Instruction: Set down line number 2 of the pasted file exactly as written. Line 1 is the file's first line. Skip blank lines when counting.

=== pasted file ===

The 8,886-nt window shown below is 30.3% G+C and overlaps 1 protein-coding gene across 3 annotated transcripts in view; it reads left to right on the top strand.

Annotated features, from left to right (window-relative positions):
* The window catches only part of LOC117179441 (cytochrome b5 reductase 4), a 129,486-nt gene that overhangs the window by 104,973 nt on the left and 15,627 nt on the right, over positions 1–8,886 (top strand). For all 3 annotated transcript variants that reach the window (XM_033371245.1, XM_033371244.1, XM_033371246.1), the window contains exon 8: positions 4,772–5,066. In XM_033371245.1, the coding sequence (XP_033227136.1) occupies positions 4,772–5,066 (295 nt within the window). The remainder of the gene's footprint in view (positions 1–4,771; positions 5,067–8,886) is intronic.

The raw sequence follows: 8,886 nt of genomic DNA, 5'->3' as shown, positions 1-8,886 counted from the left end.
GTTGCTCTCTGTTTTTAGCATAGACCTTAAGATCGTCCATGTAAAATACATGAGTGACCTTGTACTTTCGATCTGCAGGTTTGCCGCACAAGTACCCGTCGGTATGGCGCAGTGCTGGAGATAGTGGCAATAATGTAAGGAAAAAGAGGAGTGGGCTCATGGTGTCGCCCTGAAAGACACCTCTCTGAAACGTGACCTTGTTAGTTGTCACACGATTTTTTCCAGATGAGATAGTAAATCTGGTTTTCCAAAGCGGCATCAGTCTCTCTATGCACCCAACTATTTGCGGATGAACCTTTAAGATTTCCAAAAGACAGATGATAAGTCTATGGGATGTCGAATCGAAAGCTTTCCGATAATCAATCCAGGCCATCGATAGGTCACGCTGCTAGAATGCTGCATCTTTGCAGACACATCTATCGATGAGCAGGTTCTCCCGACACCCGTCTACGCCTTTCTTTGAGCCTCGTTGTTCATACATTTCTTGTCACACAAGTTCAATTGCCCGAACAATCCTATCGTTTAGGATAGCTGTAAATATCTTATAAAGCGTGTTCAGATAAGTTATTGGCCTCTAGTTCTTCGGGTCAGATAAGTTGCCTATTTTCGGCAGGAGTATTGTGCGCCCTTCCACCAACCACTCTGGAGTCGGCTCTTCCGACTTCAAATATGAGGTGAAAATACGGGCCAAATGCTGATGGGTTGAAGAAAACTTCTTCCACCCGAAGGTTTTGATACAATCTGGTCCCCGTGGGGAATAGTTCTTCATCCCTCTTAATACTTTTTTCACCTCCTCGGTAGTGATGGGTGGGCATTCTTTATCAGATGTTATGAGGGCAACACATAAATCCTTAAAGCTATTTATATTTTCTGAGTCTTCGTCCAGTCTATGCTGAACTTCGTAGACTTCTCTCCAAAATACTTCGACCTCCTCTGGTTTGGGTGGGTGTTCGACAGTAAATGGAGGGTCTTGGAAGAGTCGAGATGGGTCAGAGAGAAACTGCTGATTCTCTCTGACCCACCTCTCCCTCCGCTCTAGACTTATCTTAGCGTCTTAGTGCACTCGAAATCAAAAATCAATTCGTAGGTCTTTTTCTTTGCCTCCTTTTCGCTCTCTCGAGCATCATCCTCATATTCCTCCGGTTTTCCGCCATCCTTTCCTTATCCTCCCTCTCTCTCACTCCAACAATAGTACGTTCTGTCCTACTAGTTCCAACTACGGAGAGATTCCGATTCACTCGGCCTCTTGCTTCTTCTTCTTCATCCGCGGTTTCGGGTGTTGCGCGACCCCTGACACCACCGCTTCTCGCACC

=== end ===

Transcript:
Annotated features, from left to right (window-relative positions):